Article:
Launch of the RI Quarterly

The PRI Academic Network is pleased to introduce the RI Quarterly, a new publication which aims to provide investment professionals and others the latest research on responsible investment. Each issue will focus on a number of academic papers around a theme selected by the PRI’s Academic Fellow, with this first edition examining research along the theme of ESG issues in bank loan pricing and decision making

The following five papers have been reviewed in this RI Quarterly: 

 

Board quality and the cost of debt

Research finds that US companies with higher quality boards, i.e. large, independent, experienced and diverse, are typically able to borrow at lower interest rates than other firms and with fewer covenants. In addition, companies with lower proportion of institutional equity ownership are able to borrow more cheaply than those with higher institutional ownership.

Do shareholder rights affect the cost of bank loans?

This study theorises that US companies with more shareholder rights are charged higher interest rates for loans than companies with fewer shareholder rights. The authors attribute the difference to banks perceiving a greater risk of takeover during the loan period for companies with more shareholder rights.

The impact of Corporate Social Responsibility

The paper concludes that US firms with risks related to common CSR issues typically pay more for their loans than firms that are considered to be more responsible, particularly when the loan is unsecured. Low quality borrowers may be penalised for investing in discretionary CSR programmes that are not perceived to add value, while high quality borrowers with no ethical risks are not penalised for investing in CSR.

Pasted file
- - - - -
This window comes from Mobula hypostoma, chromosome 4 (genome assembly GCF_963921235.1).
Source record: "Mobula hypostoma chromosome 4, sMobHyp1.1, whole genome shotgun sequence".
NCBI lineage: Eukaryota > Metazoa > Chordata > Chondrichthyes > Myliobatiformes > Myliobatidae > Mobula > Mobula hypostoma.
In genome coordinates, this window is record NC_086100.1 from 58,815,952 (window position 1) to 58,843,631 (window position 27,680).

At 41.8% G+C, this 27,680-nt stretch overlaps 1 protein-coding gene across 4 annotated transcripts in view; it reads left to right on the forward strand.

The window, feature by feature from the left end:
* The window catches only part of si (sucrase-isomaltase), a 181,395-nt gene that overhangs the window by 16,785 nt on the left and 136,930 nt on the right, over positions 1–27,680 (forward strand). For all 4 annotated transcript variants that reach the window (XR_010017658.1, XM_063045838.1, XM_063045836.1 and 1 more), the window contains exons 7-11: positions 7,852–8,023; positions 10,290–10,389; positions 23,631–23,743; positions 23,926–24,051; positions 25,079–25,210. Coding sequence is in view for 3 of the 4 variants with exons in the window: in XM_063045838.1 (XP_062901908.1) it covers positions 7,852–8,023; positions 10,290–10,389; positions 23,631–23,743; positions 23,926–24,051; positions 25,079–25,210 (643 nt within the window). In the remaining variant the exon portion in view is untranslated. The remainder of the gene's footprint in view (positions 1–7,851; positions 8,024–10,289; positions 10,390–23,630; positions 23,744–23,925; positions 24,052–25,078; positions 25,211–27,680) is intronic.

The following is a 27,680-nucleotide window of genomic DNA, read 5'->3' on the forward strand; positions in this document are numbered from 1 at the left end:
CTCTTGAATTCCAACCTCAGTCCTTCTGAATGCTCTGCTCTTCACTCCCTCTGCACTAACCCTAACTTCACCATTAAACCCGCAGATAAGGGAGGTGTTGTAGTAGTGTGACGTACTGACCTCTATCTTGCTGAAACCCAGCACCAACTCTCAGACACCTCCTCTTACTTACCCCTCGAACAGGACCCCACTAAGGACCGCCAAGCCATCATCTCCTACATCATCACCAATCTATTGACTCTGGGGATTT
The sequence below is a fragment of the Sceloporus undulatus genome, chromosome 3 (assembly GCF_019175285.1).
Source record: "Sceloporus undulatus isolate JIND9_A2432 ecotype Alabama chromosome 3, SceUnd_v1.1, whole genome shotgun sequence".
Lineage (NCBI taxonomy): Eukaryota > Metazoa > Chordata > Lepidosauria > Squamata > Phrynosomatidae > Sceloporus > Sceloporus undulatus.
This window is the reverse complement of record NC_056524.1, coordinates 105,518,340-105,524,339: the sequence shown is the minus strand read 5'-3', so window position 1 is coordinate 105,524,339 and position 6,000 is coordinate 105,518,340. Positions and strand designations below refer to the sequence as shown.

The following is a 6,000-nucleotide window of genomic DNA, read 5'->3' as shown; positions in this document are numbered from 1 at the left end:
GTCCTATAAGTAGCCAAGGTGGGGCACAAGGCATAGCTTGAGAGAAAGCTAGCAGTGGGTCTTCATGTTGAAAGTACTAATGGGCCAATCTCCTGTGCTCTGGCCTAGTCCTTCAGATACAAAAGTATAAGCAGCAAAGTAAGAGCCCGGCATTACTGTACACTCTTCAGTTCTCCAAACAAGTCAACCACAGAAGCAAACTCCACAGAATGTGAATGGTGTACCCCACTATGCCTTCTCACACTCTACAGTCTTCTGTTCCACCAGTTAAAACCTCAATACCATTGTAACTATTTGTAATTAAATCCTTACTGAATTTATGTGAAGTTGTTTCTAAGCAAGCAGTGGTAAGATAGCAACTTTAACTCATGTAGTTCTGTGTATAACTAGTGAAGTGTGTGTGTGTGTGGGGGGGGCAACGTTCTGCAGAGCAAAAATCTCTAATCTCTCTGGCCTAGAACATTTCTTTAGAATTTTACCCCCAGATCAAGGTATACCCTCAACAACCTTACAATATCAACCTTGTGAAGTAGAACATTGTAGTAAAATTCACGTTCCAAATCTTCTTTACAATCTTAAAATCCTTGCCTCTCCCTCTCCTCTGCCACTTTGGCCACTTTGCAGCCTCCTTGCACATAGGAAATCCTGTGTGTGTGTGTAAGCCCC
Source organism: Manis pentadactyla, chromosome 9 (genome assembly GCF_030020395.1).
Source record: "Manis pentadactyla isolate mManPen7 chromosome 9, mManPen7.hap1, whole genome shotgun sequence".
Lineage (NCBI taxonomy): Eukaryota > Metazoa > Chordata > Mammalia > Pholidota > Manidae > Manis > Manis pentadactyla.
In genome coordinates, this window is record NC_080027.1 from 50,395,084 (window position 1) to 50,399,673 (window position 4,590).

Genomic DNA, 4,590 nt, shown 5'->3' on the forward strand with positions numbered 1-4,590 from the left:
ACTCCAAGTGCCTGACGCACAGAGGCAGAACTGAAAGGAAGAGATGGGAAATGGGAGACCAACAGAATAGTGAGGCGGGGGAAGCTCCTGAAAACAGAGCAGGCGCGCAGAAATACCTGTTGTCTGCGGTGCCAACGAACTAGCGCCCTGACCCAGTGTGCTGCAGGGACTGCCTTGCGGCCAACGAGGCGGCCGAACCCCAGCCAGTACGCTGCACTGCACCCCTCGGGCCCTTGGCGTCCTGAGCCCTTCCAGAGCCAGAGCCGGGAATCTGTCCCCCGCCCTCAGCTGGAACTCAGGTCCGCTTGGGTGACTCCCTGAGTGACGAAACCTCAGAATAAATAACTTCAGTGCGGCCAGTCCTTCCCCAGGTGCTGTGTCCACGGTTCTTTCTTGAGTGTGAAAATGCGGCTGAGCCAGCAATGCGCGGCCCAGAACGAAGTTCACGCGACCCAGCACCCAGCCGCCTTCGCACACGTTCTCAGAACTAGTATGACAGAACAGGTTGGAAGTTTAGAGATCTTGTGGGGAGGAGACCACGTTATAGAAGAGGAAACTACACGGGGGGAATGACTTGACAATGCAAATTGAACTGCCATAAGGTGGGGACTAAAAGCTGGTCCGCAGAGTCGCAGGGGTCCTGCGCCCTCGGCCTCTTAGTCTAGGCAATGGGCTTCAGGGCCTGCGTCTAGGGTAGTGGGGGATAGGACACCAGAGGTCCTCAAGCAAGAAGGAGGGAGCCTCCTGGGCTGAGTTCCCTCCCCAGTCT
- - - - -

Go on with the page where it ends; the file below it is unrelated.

Do cultural differences matter?

A global research paper finds that banks are more likely to offer smaller loans at higher interest rates with more guarantees required, the more culturally distant the borrowing party is from the lending bank. The loan spread increases as the cultural distance increases, e.g. the spread between US-Canada is lower than between US-Japan, and it persists over time and with repeated transactions.

Friends with money

The authors find evidence that personal connections between the senior management of lending banks and the senior management of borrowing companies, such as management having studied or worked together, results in significantly lower interest rates being charged. In addition, subsequent to the loans being made the companies with personal connections to their lenders appear to outperform the companies with no personal connections.


We hope you find the RI Quarterly useful, and welcome any feedback you may have

Download the first edition of the RI Quarterly here. 

 

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